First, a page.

Communicate with your volunteers

People need to feel valued, so keeping them informed and up to date is part of that.

Last updated: 6 April, 2021

Communicating with your volunteers will: 

  • mean they’re informed and engaged leading up to the activity

  • make them feel valued and included 

  • help them feel prepared on the day 

  • get them excited about the activity

  • remind them to turn up 

We develop friendly informal relationships with our volunteers and try to create an inclusive volunteering environment. This makes it easier for us to communicate to our volunteers that without their support the garden centre wouldn’t run

RachelHulme Community Garden Centre

The best ways to keep in touch with your volunteers 

Keep in mind the reasons why someone volunteers. You can find out more about these in Understand the needs of your volunteers

Some people prefer more communication than others. By setting up a way to communicate with them all at the same time means they can dip in and out as much as they want. 

The best thing to do is ask people how they’d like you to communicate with them. 

You could: 

  • create a chat group on WhatsApp, Facebook messenger or through another social media channel. This won’t work for everyone, so you’ll need a way of contacting those who aren’t comfortable with this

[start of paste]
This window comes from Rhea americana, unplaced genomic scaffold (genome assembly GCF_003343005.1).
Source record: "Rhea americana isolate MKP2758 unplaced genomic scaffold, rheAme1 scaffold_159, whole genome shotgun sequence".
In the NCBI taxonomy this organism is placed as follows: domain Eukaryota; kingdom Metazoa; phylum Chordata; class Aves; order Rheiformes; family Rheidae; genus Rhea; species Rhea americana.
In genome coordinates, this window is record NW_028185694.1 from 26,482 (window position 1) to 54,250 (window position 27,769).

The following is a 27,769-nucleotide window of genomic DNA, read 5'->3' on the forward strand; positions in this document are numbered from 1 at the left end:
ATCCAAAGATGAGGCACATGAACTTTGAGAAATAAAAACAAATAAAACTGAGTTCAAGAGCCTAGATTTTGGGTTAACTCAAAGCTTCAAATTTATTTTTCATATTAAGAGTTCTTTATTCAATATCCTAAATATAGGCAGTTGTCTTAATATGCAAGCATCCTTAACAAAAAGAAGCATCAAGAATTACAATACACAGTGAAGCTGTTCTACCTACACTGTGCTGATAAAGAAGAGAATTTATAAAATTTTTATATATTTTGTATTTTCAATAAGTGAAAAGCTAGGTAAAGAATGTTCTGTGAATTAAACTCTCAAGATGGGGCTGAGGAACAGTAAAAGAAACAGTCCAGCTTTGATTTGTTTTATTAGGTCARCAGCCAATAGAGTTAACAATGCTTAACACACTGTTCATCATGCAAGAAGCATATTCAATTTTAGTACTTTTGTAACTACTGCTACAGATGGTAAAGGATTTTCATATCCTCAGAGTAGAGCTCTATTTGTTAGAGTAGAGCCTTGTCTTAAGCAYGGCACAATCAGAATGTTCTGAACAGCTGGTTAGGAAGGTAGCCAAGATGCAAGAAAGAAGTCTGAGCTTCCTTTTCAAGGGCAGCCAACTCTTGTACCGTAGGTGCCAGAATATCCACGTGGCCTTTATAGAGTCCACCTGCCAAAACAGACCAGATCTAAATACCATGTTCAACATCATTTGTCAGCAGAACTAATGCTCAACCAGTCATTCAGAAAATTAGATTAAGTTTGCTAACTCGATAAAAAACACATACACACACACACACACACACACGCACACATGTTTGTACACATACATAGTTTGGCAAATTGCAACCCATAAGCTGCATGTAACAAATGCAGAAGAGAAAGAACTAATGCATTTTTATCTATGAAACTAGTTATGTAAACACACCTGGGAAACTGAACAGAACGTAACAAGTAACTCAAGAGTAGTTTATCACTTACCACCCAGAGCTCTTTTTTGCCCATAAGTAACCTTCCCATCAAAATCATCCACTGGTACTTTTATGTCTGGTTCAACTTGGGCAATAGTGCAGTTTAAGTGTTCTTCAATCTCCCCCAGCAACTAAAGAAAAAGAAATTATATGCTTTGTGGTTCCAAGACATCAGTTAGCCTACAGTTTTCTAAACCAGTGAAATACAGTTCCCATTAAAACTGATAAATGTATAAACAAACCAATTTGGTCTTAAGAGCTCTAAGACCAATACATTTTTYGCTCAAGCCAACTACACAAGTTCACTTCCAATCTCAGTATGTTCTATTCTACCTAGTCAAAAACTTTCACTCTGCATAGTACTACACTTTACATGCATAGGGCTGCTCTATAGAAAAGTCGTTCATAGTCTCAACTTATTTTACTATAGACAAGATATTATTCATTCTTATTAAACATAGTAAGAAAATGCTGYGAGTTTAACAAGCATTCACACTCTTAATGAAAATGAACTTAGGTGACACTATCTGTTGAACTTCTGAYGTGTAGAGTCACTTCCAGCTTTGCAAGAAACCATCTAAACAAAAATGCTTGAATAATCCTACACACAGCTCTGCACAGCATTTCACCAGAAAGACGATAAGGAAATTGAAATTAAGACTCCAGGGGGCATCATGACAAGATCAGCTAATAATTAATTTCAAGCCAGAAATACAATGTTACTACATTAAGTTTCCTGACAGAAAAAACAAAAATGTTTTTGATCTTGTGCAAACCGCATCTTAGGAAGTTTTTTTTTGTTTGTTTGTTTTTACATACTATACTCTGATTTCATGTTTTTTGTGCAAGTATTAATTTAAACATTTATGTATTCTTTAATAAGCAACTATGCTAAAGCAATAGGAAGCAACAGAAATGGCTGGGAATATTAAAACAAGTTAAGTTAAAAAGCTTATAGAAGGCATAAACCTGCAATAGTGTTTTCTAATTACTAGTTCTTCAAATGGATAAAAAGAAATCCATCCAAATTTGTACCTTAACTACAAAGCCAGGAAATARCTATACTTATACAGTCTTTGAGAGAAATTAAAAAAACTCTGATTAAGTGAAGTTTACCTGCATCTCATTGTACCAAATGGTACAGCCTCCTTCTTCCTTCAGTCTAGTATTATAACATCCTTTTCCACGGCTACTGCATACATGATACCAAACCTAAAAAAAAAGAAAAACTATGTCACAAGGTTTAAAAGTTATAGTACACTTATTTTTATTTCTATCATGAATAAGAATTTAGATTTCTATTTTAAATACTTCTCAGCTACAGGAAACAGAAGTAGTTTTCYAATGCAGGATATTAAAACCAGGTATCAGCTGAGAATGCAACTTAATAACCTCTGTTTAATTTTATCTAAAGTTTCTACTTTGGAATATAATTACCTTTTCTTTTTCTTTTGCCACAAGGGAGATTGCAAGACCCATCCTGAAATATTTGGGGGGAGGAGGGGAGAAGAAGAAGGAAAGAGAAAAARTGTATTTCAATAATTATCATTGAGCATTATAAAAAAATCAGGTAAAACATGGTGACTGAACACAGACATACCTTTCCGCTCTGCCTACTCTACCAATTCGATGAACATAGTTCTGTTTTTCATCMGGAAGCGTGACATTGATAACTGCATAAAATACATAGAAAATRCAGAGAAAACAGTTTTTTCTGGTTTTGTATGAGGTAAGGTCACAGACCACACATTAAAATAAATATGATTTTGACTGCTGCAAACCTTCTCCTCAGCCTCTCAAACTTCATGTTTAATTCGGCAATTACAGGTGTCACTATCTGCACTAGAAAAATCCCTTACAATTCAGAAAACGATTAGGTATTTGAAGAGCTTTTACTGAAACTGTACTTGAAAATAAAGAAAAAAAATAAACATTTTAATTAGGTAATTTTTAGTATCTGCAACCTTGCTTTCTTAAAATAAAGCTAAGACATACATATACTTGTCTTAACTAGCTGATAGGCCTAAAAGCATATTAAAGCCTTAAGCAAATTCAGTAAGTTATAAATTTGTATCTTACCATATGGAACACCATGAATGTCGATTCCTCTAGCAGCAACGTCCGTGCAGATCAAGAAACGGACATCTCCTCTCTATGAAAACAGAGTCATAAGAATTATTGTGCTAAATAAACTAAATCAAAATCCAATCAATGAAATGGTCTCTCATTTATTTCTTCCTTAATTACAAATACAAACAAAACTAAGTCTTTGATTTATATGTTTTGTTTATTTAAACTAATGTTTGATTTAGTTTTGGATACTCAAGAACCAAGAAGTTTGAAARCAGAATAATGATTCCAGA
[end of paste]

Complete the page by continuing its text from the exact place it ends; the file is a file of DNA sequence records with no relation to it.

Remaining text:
• create an email list  

  • meet face to face 

Keep the messages informative, positive and motivational. 

We produce a quarterly newsletter which goes out to all the parents and on the school’s website and Facebook page. We also use the school’s text message system to communicate key dates, and each class has WhatsApp groups which we have access to

SarahSt Matthew's Friends and Family (FAF)

What information volunteers need 

Make sure your volunteers know: 

  • what they’ll be doing 

  • where they need to be and when 

  • what they need to bring and wear 

  • what you’ll provide. For example: equipment, food and drink 

Do this well in advance of your activity.  

Don’t give volunteers too much information on their first day. This can really put them off returning

RachelHulme Garden Centre

Get your volunteers together 

People don’t have much time, but giving your volunteers the chance to get to know each other before the activity could: 

  • give them more confidence  

  • give them the opportunity to ask questions 

  • help them feel part of the team 

  • help create a rapport between your volunteers 

  • give you the opportunity to go through the timings of the day and share out tasks 

  • give you the chance to hand out any t shirts or equipment that’s needed 

Say thank you to your volunteers 

Both on the day and after the activity it’s important that your volunteers feel valued. 

This can be done by: 

  • saying thank you on the day 

  • a thank you card 

  • a certificate  

  • a final get together 

  • an invitation to future activities

Something as simple as a drink can be a way to say thank you. Often volunteers are very busy and find it hard to eat and drink between work and volunteering. We try to support volunteers by treating them to a team meal

RachelHope Methodist Church Steward

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